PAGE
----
With permission, Mr Speaker, I will make a statement on Syria.
More than 20,000 people have now died in the conflict in Syria, up to 1.5 million are internally displaced, and 230,000 have fled to Lebanon, Iraq, Turkey and Jordan. According to the UN, 2.5 million people in Syria need urgent humanitarian assistance—double the number in March—and fewer than half of Syrian primary health care facilities and hospitals are now fully functional. The regime is using indiscriminate shelling, aircraft, helicopter gunships and militias to terrorise civilians. There are reports of up to 400 people slaughtered in a single atrocity in the town of Darayya.
Our objective remains an end to the violence and a transition to a more democratic and stable Syria. That is the only way to avoid protracted civil war, the collapse of the Syrian state, an even greater exodus of refugees, and further appalling loss of life. That is not just our view or the view of other western countries; it is the view of the Arab League and the vast majority of UN member states, and I particularly welcome the recent strong statement by President Morsi of Egypt condemning the Assad regime’s actions.
Despite our best efforts, the United Nations Security Council has been unable to put its full weight and authority behind a peaceful resolution of the crisis. On three occasions we have tried with our partners to adopt a Security Council resolution that would require the regime to begin a political transition, rather than simply call on it to do so. On each occasion, Russia and China have used their vetoes, most recently on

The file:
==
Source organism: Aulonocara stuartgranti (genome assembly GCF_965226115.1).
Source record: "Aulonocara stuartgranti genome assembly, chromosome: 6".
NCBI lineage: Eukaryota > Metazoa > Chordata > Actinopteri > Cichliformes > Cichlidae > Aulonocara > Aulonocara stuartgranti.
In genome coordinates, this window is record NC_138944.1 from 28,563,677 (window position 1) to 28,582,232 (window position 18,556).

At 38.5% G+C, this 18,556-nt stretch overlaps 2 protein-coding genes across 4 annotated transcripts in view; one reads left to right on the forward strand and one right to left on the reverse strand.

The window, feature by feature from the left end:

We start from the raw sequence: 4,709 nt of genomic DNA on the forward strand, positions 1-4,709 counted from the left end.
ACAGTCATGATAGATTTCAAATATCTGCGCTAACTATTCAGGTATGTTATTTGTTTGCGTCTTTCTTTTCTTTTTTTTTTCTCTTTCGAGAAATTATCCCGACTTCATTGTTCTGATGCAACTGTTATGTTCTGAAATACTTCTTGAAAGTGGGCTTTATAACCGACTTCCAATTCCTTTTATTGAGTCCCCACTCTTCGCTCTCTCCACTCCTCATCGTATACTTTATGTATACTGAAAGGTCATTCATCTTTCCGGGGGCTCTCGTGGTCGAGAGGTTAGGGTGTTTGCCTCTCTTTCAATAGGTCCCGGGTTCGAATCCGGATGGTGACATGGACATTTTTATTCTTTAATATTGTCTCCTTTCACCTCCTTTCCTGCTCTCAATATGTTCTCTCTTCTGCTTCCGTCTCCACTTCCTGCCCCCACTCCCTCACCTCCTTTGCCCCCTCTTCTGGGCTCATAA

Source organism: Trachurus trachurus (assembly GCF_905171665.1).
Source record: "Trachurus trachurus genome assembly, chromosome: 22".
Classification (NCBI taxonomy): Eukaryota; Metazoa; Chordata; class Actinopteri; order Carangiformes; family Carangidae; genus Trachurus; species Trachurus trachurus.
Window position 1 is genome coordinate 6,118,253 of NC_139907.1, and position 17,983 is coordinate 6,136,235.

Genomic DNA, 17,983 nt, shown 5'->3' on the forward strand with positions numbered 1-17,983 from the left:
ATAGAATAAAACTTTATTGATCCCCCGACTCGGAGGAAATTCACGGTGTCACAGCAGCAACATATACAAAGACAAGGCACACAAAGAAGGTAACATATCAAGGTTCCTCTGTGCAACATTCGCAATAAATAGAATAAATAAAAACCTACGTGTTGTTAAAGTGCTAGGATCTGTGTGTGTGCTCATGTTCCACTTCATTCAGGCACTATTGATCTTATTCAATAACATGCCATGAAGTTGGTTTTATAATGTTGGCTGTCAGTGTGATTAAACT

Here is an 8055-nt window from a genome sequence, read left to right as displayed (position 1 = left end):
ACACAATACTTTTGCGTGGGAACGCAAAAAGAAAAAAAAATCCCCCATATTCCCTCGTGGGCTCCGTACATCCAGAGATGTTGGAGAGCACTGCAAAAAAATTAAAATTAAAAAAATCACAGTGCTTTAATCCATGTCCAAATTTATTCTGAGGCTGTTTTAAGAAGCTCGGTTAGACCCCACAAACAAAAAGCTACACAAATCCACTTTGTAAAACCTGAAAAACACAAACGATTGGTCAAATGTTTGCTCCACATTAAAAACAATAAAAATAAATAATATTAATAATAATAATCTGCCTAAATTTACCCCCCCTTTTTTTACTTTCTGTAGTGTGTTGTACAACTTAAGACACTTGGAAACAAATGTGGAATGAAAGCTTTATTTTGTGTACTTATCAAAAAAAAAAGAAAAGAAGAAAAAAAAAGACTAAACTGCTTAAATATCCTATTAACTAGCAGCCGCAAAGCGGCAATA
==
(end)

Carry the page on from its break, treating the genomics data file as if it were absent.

We continue to urge Russia and China to work with us to end the crisis and to allow the Security Council to live up to its responsibilities—a case the Prime Minister made to President Putin during August, and a case I made again at the Security Council in New York last week. We are also working closely with the new UN and Arab League special representative, Mr Lakhdar Brahimi, whom I met in New York last week as well.
In the absence of that international unity, however, we have sharply increased our work to help the people of Syria in five areas: helping to create the conditions for a political transition; providing further humanitarian aid; increasing the pressure on the regime; supporting justice for victims of human rights violations; and planning assistance to a future Syrian Government. In each case our actions are carefully co-ordinated with our partners, and I organised a conference call in mid-August with Secretary Clinton and the Foreign Ministers of France, Germany and Turkey to ensure that that is the case.